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The Walden Folio

When I was young (was I ever thus?), there were several written languages deemed forever lost. I haven’t lived forever but I have lived long enough to see those skeptics called on the carpet. Nyah!

Maya hieroglyphs—those feathered and be-jewelled staypuff marshmallow guys—turned out to be syllables, consonant-vowel pairs that string into words, not unlike Japanese phonemes. 

I still laugh at an old library catalogue card (remember those?) for a new book about Frank Lloyd Wright: There beneath a string of characters I could never hope to read were their English translation: Fu Ran Ku Roi Do Rai To. Say it aloud and smile at the way a native Japanese ear hears a Western name and makes Japanese sense of it. So we can now read what the Maya wrote and find them revealed as genealogical time freaks. And not a moment too soon. Makes December 20, 2012 all the more poignant.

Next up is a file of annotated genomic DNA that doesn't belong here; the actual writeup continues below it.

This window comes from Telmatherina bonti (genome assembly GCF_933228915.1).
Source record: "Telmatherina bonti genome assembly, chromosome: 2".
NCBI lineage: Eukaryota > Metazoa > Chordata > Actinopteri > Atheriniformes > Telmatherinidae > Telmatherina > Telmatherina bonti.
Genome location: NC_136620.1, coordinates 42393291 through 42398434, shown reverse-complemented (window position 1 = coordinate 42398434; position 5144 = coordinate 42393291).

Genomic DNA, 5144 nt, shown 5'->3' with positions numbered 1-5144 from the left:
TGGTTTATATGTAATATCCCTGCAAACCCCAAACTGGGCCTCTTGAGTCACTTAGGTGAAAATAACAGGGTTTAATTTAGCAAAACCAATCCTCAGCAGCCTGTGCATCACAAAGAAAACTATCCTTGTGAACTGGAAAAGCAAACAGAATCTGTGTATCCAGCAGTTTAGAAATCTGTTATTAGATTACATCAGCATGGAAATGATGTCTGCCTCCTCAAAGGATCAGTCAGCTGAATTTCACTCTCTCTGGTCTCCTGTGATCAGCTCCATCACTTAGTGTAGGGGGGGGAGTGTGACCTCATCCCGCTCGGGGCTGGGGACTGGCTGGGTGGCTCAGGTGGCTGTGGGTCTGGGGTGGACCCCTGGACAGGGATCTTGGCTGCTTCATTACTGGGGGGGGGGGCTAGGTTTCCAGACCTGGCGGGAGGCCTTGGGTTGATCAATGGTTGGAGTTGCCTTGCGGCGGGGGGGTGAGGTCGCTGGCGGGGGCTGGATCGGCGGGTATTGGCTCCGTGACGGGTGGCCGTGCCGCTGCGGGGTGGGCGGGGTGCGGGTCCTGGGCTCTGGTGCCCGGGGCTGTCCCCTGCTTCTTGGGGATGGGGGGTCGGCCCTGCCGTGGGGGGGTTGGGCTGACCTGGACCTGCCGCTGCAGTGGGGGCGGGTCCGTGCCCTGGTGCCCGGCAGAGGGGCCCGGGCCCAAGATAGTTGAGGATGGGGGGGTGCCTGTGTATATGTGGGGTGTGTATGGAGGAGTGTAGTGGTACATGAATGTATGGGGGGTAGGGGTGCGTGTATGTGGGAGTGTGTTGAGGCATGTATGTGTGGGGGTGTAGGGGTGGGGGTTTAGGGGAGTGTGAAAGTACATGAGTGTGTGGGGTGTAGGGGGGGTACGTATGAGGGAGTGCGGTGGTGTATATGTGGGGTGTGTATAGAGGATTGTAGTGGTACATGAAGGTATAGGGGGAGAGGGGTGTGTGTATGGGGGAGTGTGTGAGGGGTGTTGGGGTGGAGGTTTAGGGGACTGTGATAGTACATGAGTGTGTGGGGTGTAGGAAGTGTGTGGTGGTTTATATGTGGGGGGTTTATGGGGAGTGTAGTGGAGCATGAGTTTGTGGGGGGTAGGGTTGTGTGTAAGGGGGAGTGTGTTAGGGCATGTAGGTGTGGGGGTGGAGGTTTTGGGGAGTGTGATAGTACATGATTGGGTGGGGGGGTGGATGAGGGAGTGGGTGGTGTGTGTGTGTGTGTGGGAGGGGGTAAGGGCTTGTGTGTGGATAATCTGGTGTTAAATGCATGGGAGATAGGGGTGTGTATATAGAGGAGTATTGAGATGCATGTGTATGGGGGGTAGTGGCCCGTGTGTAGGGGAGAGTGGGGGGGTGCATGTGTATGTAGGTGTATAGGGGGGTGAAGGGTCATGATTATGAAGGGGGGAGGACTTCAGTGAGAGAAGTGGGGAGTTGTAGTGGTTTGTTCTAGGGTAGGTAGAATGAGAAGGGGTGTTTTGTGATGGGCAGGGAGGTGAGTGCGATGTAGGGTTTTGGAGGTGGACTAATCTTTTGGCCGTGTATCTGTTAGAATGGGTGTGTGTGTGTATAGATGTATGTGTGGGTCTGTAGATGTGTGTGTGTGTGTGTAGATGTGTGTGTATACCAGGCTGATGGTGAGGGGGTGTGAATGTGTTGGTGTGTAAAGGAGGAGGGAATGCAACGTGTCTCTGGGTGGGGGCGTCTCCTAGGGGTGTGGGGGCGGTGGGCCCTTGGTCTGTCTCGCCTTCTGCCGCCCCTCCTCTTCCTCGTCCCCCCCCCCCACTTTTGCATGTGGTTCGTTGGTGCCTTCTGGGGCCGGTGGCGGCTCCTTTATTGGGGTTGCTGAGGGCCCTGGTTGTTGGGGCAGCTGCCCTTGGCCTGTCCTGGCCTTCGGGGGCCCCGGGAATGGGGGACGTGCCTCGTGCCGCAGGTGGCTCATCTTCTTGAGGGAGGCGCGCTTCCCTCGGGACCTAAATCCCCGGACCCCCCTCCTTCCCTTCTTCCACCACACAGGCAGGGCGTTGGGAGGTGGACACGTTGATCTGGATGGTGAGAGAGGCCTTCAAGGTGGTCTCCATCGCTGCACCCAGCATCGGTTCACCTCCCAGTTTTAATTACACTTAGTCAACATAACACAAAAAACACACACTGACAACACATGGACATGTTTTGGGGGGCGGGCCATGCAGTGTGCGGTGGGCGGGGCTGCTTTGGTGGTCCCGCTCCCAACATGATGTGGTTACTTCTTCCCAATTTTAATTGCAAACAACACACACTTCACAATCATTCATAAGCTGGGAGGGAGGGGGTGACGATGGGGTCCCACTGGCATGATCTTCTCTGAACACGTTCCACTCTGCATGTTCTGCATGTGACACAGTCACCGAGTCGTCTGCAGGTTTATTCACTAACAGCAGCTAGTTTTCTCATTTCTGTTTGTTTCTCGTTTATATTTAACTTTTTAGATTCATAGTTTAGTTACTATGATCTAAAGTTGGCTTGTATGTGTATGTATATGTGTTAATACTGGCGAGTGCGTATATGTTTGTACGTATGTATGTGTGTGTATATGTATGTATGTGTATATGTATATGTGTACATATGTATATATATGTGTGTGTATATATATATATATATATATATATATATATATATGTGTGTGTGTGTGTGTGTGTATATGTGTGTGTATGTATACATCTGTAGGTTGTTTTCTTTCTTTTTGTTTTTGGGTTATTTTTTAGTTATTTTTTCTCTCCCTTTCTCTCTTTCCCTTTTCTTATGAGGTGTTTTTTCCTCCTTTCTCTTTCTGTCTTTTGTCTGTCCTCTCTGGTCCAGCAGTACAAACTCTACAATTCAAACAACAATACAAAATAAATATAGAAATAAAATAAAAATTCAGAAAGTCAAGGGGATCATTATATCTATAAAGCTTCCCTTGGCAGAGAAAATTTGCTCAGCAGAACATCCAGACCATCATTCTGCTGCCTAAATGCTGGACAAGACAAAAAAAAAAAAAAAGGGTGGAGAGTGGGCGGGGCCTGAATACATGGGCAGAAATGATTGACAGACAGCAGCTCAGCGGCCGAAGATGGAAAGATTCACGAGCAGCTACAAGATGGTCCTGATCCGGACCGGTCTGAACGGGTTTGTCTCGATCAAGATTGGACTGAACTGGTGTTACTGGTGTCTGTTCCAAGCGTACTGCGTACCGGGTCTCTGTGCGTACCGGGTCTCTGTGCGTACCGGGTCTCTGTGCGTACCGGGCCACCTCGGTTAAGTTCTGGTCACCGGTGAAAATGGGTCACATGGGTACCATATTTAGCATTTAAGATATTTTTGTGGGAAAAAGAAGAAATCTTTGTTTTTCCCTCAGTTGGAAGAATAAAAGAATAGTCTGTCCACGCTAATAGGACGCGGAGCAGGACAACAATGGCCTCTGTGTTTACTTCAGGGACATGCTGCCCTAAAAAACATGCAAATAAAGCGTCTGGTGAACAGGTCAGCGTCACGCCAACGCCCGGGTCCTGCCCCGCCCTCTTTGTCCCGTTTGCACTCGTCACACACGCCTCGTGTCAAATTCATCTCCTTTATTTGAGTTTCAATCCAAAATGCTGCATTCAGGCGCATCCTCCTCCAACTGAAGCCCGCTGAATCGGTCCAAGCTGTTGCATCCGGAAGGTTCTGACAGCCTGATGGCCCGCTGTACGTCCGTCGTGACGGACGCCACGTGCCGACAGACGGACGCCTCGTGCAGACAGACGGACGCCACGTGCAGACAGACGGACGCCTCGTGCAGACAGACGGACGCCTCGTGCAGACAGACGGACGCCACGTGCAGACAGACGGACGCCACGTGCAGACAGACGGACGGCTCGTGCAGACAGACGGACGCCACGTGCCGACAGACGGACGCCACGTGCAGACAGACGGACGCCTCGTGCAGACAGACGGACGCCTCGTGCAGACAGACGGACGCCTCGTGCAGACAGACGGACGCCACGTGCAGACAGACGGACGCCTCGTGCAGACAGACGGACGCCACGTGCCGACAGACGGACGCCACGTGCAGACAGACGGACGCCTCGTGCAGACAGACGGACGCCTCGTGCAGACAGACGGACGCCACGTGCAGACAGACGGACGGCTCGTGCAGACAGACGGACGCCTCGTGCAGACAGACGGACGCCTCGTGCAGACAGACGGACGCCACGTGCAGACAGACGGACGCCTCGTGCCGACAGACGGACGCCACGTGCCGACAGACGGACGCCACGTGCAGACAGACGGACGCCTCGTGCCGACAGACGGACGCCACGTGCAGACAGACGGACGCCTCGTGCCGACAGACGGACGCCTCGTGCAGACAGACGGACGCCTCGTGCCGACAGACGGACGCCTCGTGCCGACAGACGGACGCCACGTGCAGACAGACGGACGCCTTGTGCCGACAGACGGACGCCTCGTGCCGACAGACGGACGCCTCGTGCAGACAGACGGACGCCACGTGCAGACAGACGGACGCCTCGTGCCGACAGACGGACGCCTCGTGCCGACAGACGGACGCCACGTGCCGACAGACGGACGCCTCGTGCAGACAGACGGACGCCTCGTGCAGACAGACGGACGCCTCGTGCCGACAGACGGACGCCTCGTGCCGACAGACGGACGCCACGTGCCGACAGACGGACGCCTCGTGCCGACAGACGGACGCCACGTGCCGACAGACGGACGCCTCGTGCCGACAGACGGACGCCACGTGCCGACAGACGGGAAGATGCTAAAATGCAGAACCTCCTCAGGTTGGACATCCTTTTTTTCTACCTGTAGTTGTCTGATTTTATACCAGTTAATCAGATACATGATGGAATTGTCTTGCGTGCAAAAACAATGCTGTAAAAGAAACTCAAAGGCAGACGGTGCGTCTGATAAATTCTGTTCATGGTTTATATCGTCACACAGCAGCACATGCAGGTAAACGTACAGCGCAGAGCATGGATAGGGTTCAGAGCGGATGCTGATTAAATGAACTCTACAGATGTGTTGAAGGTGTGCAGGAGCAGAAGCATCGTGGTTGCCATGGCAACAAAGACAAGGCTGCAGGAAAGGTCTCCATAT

The Walden Folio 

The Walden Folio (as it’s called) came to light about 1970. [I’d like to say the same for myself.] This time capsule of oil paintings by a resident at Walden Retreat is the only known example of Reinhold Kölb’s art therapy exercises from the mid-1940s. Aggressively painted but hesitantly signed, these dozen works want to speak. They plead to tell of a world seen by only one of us, presumably a changing world, shifting from darkness to light as a fellow creature rejoins the Company of Man. I think Howard is beginning to see them—in all their incompleteness—as a graphic novel, a story without words from an author who may have had none.

Waldenfolia01

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